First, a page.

As I said before, I haven’t been writing about the Occupy Wall Street movement because it’s hard for me to get a handle on what such a grass roots movement is all about. (I had the same trouble with the Tea Party.)
However, the various Occupy movements appear to each be run locally by consensus-driven Generally Assemblies that take place every day. The New York movement, the original Occupy Wall Street, even has a website. That website has something I can use, a Declaration of the Occupation of New York City, which lays out an official statement of what the organization is about. I realize that this is no more likely to represent the goals of any given protester than the Libertarian party platform represents mine, but it’s a place for me to start.
Declaration of the Occupation of New York City
This document was accepted by the NYC General Assembly on September 29, 2011
By the way, kudos to Occupy Wall Street for providing translations. For a movement that claims to value inclusiveness, it shows that they walk the walk.
As we gather together in solidarity to express a feeling of mass injustice, we must not lose sight of what brought us together. We write so that all people who feel wronged by the corporate forces of the world can know that we are your allies.
Sigh. Anti-corporatism makes me weary. A corporation is what you create when you need a secure, easy to administer, and proven legal mechanism for people to pool their resources in pursuit of a common goal. Sometimes that’s Bank of America, sometimes it’s a storefront church. And sometimes, it’s a political cause: If you donate to the Occupy Wall Street movement, the money is handled by the Alliance for Global Justice, which is a corporation. Complaining about corporations because you didn’t like the bank bailout makes about as much sense as complaining about black people because you once got mugged by a black gang member.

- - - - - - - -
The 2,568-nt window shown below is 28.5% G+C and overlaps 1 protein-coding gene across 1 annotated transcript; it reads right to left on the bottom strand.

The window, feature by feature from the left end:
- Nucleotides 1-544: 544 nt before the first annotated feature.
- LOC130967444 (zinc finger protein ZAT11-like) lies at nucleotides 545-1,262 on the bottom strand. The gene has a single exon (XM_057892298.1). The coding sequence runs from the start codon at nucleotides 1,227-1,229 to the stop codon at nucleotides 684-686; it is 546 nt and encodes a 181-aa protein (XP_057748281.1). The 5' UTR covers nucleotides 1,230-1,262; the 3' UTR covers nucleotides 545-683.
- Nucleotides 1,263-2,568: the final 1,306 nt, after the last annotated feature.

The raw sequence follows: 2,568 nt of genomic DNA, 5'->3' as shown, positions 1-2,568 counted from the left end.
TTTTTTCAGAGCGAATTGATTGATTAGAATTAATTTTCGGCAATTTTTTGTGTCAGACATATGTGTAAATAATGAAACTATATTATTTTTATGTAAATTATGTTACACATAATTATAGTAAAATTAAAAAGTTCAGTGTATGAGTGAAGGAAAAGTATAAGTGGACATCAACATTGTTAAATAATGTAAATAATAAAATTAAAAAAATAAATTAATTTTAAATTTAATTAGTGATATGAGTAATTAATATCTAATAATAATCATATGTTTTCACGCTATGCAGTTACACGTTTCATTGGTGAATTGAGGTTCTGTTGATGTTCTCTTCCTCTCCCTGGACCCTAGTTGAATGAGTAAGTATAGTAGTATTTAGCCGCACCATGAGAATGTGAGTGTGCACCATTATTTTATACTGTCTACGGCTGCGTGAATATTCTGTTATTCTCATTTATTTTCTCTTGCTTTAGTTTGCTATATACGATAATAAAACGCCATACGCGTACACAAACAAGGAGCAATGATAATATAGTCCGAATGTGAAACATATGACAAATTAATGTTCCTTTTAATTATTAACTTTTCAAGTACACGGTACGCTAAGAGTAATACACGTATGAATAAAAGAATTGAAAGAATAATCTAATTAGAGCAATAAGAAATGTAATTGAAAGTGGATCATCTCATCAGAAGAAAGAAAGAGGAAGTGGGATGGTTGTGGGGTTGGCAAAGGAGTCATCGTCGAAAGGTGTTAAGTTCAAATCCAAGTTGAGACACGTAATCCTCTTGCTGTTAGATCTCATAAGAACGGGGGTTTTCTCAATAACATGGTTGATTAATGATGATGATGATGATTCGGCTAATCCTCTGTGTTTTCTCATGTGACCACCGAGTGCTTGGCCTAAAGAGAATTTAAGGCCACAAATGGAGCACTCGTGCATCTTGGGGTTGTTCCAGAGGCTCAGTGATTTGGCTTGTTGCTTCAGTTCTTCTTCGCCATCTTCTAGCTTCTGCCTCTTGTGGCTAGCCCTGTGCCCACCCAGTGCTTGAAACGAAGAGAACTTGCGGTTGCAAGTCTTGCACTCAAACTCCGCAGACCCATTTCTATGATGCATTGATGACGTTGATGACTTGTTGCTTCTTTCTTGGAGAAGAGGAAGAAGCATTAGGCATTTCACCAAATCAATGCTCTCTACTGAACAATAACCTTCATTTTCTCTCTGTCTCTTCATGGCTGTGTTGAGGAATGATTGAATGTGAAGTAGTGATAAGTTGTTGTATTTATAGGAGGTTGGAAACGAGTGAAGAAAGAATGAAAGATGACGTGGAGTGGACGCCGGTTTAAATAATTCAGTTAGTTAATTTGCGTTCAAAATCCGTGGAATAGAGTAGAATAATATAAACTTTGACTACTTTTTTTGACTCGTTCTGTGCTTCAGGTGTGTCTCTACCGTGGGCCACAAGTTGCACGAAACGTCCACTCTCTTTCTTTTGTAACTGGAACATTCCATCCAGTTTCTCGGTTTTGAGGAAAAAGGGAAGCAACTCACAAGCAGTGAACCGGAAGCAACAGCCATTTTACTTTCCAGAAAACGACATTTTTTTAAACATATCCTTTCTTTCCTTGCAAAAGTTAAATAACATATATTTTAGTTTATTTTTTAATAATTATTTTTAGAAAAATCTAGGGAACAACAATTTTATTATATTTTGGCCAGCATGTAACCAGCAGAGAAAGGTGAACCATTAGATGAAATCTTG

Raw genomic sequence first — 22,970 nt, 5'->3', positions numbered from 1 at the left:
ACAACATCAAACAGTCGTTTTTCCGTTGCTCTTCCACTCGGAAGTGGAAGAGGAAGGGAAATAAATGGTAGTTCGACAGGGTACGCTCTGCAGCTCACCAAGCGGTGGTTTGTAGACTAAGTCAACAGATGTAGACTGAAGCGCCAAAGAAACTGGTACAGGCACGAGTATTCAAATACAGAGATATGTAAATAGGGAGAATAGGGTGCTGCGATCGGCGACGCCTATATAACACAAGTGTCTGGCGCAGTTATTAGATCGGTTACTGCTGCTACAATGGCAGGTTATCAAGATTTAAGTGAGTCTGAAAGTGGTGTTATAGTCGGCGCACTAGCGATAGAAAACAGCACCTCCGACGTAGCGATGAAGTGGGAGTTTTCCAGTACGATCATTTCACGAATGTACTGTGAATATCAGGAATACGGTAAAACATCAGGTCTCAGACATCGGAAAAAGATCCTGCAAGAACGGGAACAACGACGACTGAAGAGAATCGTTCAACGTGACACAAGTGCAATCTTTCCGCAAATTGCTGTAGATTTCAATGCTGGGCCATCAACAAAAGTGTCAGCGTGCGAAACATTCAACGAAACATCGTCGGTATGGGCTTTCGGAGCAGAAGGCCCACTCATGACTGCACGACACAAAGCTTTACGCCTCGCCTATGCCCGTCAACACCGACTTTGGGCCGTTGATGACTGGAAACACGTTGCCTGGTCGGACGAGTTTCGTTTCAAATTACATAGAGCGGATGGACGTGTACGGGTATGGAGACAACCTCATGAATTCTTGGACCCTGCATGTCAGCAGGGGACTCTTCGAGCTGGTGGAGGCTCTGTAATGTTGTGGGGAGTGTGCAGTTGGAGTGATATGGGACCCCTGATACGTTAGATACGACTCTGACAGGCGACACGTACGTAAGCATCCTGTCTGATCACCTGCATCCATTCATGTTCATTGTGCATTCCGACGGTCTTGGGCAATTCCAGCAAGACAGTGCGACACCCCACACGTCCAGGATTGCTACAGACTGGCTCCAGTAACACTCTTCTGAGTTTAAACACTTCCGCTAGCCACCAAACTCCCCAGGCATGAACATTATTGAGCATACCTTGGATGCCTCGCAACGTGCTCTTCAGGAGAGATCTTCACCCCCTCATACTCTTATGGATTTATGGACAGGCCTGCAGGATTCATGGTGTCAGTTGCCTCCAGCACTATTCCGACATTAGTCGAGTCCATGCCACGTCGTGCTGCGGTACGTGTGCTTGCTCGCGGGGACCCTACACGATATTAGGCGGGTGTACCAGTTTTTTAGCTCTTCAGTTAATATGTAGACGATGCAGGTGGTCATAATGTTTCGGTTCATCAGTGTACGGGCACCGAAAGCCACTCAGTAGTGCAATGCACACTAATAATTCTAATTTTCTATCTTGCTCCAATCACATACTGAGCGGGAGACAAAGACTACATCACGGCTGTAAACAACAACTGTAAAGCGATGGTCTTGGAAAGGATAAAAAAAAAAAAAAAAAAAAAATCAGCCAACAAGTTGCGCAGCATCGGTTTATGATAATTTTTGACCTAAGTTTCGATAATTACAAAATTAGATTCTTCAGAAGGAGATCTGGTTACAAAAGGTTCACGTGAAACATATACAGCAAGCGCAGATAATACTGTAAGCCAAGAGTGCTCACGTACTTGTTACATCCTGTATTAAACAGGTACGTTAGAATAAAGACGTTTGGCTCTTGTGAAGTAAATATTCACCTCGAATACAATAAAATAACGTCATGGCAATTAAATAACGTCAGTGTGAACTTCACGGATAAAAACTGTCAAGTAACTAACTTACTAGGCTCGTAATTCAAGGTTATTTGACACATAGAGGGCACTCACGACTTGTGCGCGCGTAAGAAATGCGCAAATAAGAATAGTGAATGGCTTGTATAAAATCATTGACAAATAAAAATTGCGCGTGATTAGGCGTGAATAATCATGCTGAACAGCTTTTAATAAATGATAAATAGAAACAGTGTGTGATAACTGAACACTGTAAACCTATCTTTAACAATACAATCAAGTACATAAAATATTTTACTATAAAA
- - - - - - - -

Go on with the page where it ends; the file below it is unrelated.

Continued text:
As one people, united, we acknowledge the reality: that the future of the human race requires the cooperation of its members; that our system must protect our rights, and upon corruption of that system, it is up to the individuals to protect their own rights, and those of their neighbors; that a democratic government derives its just power from the people, but corporations do not seek consent to extract wealth from the people and the Earth; and that no true democracy is attainable when the process is determined by economic power.
I’d like to know which corporations “do not seek consent to extract wealth from the people.” Even monopolies like Comcast can’t make me pay them unless I agree to it beforehand. The free market is built on the idea that all parties consent. The only way a corporation can get wealth from you without your consent is with the forceful help of the government.
We come to you at a time when corporations, which place profit over people, self-interest over justice, and oppression over equality, run our governments.
I don’t even know what most of that means. Corporations are owned and run by people. So while profits are of paramount importance, those profits ultimately go to people. Saying corporations “place profit over people” is just a way to say you don’t like the people who own corporations. Also, who expects corporations to provide justice or equality? (Whatever those mean to OWS.)
I hope this will make more sense later. Next up, I start working my way through the list of grievances.
Update: Part 3 is up.
Mark is a computer programmer, website builder, photographer, and sometimes journalist in Chicago, where he also writes the long-running Windypundit blog.